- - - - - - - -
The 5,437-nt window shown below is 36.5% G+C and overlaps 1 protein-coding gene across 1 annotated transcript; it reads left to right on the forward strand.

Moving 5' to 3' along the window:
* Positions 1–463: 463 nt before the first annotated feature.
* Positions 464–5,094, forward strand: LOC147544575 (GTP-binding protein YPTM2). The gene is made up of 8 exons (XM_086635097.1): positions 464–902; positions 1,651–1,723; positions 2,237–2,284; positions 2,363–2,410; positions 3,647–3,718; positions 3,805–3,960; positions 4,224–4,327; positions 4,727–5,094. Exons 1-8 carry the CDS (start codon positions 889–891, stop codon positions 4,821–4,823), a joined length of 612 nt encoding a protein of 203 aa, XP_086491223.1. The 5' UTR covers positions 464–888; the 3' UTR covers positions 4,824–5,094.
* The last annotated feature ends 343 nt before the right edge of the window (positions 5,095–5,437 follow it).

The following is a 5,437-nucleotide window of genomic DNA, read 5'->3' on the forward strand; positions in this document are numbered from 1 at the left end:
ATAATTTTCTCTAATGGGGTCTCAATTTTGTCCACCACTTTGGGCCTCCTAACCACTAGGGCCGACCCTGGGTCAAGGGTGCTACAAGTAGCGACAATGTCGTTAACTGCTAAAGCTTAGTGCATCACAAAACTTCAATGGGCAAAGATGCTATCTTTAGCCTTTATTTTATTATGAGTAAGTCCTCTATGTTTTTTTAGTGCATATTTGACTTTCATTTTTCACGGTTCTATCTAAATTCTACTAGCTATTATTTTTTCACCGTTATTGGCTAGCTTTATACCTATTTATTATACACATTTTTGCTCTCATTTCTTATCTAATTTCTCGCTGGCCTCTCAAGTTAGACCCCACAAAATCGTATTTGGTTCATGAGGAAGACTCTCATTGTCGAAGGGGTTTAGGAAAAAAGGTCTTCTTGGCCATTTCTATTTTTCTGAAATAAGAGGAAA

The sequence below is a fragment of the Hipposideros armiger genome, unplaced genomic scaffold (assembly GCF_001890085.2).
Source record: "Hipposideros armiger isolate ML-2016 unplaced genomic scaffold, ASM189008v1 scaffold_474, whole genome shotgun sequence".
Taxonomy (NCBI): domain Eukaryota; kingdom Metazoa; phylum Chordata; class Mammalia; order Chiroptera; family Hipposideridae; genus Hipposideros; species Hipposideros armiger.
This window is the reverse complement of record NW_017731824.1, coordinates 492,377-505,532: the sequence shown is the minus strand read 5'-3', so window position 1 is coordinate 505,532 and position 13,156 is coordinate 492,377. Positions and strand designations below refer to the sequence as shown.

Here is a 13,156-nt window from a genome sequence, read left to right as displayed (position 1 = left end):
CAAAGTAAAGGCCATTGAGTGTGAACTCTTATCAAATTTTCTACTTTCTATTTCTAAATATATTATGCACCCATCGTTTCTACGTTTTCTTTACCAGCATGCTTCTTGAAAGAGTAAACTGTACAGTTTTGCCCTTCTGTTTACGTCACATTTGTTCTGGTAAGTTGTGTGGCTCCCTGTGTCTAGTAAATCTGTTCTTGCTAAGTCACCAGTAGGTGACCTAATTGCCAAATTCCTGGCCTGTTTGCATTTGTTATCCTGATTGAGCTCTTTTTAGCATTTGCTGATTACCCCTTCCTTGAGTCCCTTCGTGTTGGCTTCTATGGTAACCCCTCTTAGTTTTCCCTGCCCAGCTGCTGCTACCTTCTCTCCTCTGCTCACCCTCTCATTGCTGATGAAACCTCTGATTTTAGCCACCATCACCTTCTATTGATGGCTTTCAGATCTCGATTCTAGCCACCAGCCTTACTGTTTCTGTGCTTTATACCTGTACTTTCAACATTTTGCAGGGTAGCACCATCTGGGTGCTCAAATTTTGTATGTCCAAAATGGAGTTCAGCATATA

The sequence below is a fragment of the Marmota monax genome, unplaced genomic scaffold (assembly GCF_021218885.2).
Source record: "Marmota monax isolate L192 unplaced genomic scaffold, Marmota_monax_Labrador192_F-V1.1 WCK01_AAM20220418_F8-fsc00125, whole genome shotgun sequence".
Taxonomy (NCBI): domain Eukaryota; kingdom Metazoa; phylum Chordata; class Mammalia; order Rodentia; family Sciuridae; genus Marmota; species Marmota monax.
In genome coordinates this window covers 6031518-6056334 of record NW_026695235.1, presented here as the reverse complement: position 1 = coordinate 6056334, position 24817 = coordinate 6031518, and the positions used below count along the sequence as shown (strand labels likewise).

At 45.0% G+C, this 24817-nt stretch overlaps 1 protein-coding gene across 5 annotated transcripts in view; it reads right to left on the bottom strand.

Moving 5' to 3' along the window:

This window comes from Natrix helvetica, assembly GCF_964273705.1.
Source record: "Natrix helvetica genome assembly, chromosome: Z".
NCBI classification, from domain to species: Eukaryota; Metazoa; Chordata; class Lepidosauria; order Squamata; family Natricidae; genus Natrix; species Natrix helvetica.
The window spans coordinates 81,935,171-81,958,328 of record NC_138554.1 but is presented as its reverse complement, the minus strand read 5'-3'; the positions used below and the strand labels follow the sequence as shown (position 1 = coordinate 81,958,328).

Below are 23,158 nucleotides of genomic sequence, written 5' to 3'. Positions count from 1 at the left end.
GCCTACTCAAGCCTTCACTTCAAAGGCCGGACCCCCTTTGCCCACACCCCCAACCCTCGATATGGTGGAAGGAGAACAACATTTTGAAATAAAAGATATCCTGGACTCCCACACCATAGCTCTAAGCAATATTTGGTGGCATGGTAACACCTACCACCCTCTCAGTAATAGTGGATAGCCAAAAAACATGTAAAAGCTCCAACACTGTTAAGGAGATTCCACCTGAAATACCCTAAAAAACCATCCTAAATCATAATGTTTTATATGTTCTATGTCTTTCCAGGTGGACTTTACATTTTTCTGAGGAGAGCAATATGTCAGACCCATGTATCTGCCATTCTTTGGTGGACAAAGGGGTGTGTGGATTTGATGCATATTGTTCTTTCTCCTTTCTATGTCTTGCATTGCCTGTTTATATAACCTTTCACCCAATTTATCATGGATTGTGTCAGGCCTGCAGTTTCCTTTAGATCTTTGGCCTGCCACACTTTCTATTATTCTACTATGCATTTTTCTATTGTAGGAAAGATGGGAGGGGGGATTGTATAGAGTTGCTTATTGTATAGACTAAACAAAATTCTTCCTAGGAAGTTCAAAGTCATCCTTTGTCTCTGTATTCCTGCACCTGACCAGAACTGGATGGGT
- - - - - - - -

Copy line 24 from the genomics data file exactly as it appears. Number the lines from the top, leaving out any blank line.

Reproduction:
Below are 23,158 nucleotides of genomic sequence, written 5' to 3'. Positions count from 1 at the left end.